Decentralized forest management is often considered to be a valuable tool for ecological and socioeconomic advancement within developing nations. However, recent work has shown that its effectiveness is highly dependent on the quality of local governance.
Probably the most important trend in developing countries’ forest policy over the past several decades has been decentralization—the transfer of management authority from the national level to states, villages, and local communities. More than a quarter of all developing countries’ forests are now managed by local communities—well over twice the share for protected areas.
According to advocates, decentralized forest management (DFM) both improves forest health and boosts local livelihoods by empowering actors who have the best understanding of local conditions, extending their planning horizons, and redirecting human and financial capital to the local level. But case studies suggest that, in practice, these benefits can be elusive. DFM initiatives sometime fail to spur meaningful shifts in power, and even when they do, can lead to recentralization. Given this mixed track record, careful empirical study is needed to understand whether, under what conditions, and how DFM has ecological and socioeconomic benefits.
Evidence on DFM has been accumulating steadily since the 1980s, when the topic first gained currency in policy circles. However, most of this evidence comes from qualitative case studies, which, although they’re invaluable, have limitations. Relatively few studies use experimental and quasi-experimental methods that aim to draw causal inferences by controlling for confounding factors.
To help fill this gap, the Environment for Development Initiative, of which RFF is member, organized a special issue of the journal World Development titled “Decentralized Forest Management: Experimental and Quasi-experimental Evidence.” It features nine rigorous empirical studies of DFM interventions, policies, and governance structures in Africa, Asia, and Latin America, along with an overview by the special issue editors (Table 1). All nine studies feature Environment for Development researchers.
Table 1. Summary of Articles in the Special Issue of the Journal “World Development”
Taken as a whole, the studies offer two broad policy lessons. First, as advocates claim, DFM interventions can improve ecological and socioeconomic outcomes. For example, one study shows that providing land titles to Afro-descendant communities has reduced deforestation by an average of 30 percent in Colombia, although the magnitude of this effect varies substantially across subregions. However, such improvements are by no means guaranteed; some interventions clearly do not have the desired effects. For example, another study—which analyzes the effect of district splits, elections, and mayoral turnover on deforestation, fires, and forest fragmentation in villages in and near protected areas in Indonesia—indicates that district splitting and mayoral turnover can weaken enforcement inside protected areas with regard to deforestation and forest fragmentation.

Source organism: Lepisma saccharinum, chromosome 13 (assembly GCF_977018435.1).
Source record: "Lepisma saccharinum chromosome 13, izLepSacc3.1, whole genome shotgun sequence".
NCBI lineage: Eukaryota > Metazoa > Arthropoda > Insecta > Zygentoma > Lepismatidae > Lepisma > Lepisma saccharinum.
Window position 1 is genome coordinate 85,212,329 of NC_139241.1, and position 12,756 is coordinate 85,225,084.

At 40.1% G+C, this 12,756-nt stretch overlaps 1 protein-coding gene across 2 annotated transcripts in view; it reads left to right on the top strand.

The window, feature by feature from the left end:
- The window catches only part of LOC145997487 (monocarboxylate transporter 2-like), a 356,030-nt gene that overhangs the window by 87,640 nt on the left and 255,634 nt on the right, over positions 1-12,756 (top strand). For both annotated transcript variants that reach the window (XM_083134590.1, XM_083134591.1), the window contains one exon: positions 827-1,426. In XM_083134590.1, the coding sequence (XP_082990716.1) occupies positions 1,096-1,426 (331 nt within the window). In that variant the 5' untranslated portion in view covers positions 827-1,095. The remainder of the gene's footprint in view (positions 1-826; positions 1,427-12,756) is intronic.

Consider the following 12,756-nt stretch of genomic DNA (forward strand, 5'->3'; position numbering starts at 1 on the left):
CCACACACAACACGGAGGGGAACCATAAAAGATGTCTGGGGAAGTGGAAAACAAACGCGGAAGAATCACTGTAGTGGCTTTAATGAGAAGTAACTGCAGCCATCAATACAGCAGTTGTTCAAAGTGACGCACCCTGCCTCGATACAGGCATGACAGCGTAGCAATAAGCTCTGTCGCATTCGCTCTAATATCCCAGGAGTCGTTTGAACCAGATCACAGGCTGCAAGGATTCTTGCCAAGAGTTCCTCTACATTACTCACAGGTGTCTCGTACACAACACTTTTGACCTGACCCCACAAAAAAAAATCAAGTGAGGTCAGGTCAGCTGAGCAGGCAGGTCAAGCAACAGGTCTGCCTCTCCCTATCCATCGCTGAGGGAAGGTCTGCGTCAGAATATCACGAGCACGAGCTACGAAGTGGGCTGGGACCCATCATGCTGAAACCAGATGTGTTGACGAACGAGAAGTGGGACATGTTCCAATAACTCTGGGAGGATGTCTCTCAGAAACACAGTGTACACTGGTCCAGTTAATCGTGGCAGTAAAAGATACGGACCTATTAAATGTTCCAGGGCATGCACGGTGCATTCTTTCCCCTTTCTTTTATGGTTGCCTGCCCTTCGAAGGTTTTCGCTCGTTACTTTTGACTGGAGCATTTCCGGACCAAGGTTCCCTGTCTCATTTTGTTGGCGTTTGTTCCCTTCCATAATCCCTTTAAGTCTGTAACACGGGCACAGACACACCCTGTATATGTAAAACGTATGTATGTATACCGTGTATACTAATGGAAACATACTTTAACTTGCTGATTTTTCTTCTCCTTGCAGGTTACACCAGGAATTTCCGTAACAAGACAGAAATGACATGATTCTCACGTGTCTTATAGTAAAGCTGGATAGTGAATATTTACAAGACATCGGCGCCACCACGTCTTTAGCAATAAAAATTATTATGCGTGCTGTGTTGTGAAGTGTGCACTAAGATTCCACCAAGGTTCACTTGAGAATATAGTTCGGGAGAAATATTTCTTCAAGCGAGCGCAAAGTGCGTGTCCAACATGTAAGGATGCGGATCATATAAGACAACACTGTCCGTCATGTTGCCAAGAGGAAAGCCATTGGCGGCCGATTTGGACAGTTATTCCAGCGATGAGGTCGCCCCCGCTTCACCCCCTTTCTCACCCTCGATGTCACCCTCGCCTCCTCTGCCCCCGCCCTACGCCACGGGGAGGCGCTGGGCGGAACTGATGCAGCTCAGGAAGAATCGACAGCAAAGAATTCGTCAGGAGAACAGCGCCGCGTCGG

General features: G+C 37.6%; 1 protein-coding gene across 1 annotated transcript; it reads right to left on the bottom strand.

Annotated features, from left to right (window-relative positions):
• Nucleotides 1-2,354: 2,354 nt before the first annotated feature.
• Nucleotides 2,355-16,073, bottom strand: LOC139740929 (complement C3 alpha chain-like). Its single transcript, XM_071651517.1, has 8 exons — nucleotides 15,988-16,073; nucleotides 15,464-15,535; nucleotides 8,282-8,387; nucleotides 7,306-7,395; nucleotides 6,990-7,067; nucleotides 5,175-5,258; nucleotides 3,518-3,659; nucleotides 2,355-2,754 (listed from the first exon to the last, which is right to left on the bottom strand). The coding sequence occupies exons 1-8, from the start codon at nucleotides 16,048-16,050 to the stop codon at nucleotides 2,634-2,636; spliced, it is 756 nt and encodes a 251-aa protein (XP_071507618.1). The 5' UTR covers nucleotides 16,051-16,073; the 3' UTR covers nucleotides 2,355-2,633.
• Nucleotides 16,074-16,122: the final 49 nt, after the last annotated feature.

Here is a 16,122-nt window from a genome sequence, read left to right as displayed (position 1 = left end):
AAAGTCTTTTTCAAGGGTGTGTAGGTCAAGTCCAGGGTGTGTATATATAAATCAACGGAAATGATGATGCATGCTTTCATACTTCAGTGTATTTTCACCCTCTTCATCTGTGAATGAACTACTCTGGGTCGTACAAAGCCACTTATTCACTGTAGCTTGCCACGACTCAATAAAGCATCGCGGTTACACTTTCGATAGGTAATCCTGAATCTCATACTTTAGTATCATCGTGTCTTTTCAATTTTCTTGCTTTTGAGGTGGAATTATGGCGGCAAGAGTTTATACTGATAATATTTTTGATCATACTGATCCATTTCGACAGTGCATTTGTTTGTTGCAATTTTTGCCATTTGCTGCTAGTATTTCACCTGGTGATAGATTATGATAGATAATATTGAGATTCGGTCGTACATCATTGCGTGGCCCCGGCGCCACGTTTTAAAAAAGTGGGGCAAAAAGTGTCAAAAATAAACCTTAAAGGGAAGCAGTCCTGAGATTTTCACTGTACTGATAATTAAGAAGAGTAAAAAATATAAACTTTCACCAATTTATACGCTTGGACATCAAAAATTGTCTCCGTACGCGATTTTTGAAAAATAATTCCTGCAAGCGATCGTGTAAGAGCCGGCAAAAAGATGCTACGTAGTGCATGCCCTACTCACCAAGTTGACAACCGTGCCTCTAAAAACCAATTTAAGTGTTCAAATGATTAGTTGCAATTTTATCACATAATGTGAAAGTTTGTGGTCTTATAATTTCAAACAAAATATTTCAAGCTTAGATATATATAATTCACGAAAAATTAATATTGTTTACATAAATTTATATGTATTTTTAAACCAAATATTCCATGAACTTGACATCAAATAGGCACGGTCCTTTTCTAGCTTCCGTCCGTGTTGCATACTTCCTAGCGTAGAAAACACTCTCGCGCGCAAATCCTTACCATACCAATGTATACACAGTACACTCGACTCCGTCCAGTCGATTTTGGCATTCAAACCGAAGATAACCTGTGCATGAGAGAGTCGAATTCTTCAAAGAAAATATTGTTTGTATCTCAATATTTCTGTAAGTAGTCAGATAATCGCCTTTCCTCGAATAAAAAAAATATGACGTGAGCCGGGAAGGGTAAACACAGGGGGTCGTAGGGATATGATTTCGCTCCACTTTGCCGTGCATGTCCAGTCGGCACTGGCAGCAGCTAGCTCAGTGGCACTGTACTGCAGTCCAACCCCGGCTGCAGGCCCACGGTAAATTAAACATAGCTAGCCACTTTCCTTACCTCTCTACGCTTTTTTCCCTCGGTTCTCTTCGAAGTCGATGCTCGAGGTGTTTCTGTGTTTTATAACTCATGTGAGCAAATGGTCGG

The second broad lesson of the special issue is that, perhaps not surprisingly, the success of efforts to transfer authority to the local level depends critically on conditions at the local level—most notably, governance capacity. We can draw an example from a study that assesses the effects of leader turnover in community forest user groups in the Ethiopian state of Oromia, which shows that forest user groups with more responsive leadership have higher incomes, less income inequality, and healthier forests.
These two broad policy lessons jibe with evidence from qualitative case studies. The nine articles compiled for the recently published special issue provide rigorous evidence that the advertised benefits of DFM can be realized; pinpoint the local conditions that facilitate that result; and shed light on interventions, specific research questions, and geographies that are new to the literature.
This article has been reprinted with some changes and with permission from the Environment for Development website.